sabers, pistols, cavalry horses, equipments, wagons, teams, ammunition, commissary and quartermaster stores and other property.
In addition to these things, General Price
came into possession of the great seal of the State
, of public records and nearly a million dollars which had been taken from the bank at Lexington
by General Fremont
The money was returned to the bank and the State
's property well cared for. The loss of the Missourians was about 150 killed and wounded, and that of the Federals
about the same.
Both sides fought mostly under cover, and the casualties consequently were not great.
The officers and men were paroled, except Colonel Mulligan
He refused to accept a parole on the ground that his government did not recognize the Missourians as belligerents, and he and his wife became the guests of General Price
and were treated with the greatest courtesy by him and his officers.
After the first day's fight at Lexington
, while General Price
was camped at the fair grounds awaiting the arrival of his camp and ammunition trains, a spirited affair occurred at Blue Mills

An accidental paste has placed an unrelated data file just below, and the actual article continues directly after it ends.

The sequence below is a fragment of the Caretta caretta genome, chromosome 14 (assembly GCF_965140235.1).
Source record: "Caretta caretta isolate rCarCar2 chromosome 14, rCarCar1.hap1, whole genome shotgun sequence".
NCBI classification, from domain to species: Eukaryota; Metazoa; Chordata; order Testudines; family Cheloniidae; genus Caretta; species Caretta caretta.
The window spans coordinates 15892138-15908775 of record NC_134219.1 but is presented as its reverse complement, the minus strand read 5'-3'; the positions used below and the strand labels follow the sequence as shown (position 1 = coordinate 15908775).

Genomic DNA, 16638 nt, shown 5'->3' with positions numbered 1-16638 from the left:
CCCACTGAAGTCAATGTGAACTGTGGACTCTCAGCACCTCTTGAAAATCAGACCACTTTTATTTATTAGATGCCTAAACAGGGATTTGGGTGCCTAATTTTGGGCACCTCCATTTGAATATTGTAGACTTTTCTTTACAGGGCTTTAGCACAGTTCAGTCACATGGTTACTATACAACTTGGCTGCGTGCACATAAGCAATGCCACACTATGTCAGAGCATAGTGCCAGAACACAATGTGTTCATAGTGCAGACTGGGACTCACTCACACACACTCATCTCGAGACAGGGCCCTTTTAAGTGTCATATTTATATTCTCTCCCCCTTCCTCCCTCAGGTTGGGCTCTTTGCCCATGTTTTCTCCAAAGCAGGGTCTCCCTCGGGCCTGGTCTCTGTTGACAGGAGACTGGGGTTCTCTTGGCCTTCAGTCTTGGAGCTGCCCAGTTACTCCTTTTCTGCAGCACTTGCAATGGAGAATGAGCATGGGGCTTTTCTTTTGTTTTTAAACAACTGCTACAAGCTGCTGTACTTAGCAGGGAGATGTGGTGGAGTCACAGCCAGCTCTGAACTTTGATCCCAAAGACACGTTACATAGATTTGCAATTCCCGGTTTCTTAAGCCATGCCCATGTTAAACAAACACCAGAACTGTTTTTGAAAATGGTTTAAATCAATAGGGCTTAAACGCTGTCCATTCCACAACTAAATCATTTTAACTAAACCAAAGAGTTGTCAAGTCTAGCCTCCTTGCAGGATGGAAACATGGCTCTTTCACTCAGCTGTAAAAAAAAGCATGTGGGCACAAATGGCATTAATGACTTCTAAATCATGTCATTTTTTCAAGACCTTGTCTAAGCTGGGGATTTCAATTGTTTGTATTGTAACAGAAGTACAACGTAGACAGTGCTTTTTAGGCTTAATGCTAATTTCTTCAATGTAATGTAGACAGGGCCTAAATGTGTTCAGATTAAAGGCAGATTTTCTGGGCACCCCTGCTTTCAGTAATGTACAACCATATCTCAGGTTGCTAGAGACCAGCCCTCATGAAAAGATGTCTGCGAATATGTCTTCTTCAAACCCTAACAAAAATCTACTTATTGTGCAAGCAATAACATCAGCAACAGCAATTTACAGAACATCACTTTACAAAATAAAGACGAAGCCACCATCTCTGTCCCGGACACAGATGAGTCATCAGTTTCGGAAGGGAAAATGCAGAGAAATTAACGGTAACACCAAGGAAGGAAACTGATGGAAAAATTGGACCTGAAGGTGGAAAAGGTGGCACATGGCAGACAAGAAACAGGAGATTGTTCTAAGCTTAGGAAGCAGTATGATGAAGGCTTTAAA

, about thirty miles above Lexington
learned that about 2,000 Kansas
jayhawkers, under Lane
, and a considerable force of regular cavalry were advancing to relieve Mulligan
At the same time a body of some 2,500 Missourians, under command of Colonel Saunders
, was advancing to the assistance of Price
sent Gen. David R. Atchison
, at one time president of the United States Senate, to meet the Missourians and hurry them forward.
They reached the river at Blue Mills
first, and all but 500 had crossed on the ferryboat.
While these 500 were waiting for an opportunity to cross, the enemy came upon them, and there was nothing for them to do but surrender or fight it out where they stood.
They chose to fight.
The river bottom was heavily timbered, which gave them cover and a chance to use their shotguns and hunting rifles to advantage.
For an hour they